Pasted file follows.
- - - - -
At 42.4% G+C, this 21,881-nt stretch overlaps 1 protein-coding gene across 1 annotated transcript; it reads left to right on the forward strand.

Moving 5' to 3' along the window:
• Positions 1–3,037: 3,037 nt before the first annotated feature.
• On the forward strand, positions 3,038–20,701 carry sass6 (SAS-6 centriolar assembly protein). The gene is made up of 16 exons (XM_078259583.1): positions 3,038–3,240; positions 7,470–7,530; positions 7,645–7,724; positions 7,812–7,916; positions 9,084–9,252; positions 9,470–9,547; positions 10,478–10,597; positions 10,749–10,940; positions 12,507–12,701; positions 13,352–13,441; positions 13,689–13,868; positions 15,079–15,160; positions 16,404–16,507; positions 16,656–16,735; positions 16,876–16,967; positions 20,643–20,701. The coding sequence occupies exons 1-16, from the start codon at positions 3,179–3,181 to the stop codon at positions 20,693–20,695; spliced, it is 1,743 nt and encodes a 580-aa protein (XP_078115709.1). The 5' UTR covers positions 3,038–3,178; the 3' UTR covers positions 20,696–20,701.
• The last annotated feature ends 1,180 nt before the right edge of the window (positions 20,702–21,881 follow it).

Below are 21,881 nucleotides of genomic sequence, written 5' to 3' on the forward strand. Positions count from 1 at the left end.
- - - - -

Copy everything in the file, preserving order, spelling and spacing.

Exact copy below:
At 42.4% G+C, this 21,881-nt stretch overlaps 1 protein-coding gene across 1 annotated transcript; it reads left to right on the forward strand.

Moving 5' to 3' along the window:
• Positions 1–3,037: 3,037 nt before the first annotated feature.
• On the forward strand, positions 3,038–20,701 carry sass6 (SAS-6 centriolar assembly protein). The gene is made up of 16 exons (XM_078259583.1): positions 3,038–3,240; positions 7,470–7,530; positions 7,645–7,724; positions 7,812–7,916; positions 9,084–9,252; positions 9,470–9,547; positions 10,478–10,597; positions 10,749–10,940; positions 12,507–12,701; positions 13,352–13,441; positions 13,689–13,868; positions 15,079–15,160; positions 16,404–16,507; positions 16,656–16,735; positions 16,876–16,967; positions 20,643–20,701. The coding sequence occupies exons 1-16, from the start codon at positions 3,179–3,181 to the stop codon at positions 20,693–20,695; spliced, it is 1,743 nt and encodes a 580-aa protein (XP_078115709.1). The 5' UTR covers positions 3,038–3,178; the 3' UTR covers positions 20,696–20,701.
• The last annotated feature ends 1,180 nt before the right edge of the window (positions 20,702–21,881 follow it).

Below are 21,881 nucleotides of genomic sequence, written 5' to 3' on the forward strand. Positions count from 1 at the left end.